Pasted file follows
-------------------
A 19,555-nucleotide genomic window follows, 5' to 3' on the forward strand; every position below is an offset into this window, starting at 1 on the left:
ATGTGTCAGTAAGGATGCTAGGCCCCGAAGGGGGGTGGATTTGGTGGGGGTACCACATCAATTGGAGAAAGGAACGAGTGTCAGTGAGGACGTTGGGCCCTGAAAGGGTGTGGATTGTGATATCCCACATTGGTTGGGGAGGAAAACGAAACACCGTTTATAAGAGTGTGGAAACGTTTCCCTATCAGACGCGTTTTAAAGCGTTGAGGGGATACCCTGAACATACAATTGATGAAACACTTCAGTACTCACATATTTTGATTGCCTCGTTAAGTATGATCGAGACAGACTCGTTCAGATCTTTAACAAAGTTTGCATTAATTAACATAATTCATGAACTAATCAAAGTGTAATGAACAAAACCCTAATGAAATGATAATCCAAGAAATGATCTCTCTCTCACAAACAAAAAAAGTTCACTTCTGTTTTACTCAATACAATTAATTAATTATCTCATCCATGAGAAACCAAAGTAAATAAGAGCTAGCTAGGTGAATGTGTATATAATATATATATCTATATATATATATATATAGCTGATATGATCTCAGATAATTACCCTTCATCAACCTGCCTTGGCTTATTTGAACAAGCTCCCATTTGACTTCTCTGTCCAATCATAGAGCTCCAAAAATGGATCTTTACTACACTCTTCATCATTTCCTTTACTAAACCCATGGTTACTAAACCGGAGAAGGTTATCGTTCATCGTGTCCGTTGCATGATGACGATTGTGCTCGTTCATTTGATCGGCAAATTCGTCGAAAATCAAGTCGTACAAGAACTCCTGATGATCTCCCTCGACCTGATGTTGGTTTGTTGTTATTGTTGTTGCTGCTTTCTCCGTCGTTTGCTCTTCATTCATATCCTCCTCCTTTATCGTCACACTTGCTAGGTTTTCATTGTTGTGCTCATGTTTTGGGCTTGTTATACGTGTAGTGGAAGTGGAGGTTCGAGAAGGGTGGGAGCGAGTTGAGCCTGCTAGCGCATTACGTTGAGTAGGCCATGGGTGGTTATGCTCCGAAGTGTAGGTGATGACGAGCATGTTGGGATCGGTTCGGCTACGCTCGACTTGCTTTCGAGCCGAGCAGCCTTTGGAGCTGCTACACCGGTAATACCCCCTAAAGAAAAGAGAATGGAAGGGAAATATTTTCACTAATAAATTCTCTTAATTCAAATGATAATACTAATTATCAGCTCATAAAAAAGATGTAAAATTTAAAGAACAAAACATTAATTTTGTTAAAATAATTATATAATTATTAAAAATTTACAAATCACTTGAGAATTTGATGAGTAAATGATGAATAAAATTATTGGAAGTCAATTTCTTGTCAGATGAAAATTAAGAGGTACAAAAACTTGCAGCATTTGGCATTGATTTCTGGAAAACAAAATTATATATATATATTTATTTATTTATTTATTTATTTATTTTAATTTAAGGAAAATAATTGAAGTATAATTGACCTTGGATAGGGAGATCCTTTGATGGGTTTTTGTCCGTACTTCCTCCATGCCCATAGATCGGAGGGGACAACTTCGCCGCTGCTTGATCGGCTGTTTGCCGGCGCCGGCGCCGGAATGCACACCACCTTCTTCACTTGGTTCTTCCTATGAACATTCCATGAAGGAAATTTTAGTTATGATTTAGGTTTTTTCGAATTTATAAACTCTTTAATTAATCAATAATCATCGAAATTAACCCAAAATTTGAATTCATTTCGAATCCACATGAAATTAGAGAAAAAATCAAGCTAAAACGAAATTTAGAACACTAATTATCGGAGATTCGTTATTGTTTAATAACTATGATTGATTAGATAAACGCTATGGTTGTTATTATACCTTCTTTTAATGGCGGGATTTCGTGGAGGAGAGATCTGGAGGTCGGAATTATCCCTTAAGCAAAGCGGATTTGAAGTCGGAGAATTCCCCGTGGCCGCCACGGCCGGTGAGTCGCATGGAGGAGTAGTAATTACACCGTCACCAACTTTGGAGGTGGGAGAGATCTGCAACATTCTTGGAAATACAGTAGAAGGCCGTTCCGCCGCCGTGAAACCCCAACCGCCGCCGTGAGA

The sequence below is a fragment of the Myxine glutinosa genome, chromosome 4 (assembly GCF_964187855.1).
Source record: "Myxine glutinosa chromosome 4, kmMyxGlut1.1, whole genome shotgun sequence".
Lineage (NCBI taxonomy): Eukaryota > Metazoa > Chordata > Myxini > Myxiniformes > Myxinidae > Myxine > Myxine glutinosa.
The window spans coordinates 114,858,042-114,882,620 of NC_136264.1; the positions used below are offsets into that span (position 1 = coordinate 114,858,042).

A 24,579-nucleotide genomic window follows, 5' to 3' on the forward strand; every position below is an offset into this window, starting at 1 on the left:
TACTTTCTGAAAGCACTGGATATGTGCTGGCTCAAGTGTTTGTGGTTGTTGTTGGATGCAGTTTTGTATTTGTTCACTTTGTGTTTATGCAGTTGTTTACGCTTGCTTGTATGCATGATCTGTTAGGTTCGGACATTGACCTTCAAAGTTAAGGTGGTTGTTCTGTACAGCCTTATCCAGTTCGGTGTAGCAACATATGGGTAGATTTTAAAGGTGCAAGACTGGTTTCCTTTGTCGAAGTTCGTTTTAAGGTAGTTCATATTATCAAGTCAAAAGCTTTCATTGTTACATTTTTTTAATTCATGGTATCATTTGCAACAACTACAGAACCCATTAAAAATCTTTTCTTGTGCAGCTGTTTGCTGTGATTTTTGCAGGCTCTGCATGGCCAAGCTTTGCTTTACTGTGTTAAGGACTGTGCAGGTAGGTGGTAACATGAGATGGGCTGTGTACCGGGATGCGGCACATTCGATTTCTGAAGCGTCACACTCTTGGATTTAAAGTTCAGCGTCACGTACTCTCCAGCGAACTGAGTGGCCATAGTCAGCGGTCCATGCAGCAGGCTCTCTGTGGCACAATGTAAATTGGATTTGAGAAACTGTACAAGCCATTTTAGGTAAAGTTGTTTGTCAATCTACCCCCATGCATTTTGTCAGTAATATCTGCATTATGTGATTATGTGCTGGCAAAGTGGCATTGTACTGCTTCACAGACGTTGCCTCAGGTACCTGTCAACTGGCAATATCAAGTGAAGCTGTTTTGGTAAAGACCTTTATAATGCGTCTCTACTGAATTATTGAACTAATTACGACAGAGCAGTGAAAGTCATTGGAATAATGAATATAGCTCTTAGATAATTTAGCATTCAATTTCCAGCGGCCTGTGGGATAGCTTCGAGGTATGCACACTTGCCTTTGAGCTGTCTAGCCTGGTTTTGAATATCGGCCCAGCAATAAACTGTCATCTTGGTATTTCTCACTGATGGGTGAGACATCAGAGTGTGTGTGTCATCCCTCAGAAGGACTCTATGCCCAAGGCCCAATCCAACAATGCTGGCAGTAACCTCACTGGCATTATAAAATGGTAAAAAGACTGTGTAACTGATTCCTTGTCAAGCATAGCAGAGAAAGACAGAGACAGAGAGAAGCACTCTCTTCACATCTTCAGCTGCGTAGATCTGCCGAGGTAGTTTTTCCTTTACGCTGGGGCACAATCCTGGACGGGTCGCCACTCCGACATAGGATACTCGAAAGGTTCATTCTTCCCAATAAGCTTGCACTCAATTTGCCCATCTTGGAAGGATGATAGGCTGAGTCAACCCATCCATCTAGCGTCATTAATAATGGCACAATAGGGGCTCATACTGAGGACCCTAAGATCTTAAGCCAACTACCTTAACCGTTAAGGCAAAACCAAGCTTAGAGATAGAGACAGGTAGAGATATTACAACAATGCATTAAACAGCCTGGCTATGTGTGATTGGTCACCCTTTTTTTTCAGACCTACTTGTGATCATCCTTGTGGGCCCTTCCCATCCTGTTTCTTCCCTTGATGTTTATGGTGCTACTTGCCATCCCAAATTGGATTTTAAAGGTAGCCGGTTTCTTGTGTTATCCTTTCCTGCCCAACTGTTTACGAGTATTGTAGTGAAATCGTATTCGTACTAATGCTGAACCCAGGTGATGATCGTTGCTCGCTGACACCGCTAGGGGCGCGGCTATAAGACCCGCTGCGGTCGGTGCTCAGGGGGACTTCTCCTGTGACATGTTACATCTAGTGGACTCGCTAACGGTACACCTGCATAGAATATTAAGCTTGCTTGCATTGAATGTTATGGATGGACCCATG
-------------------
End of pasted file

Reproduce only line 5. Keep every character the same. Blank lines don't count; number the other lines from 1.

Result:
Lineage (NCBI taxonomy): Eukaryota > Metazoa > Chordata > Myxini > Myxiniformes > Myxinidae > Myxine > Myxine glutinosa.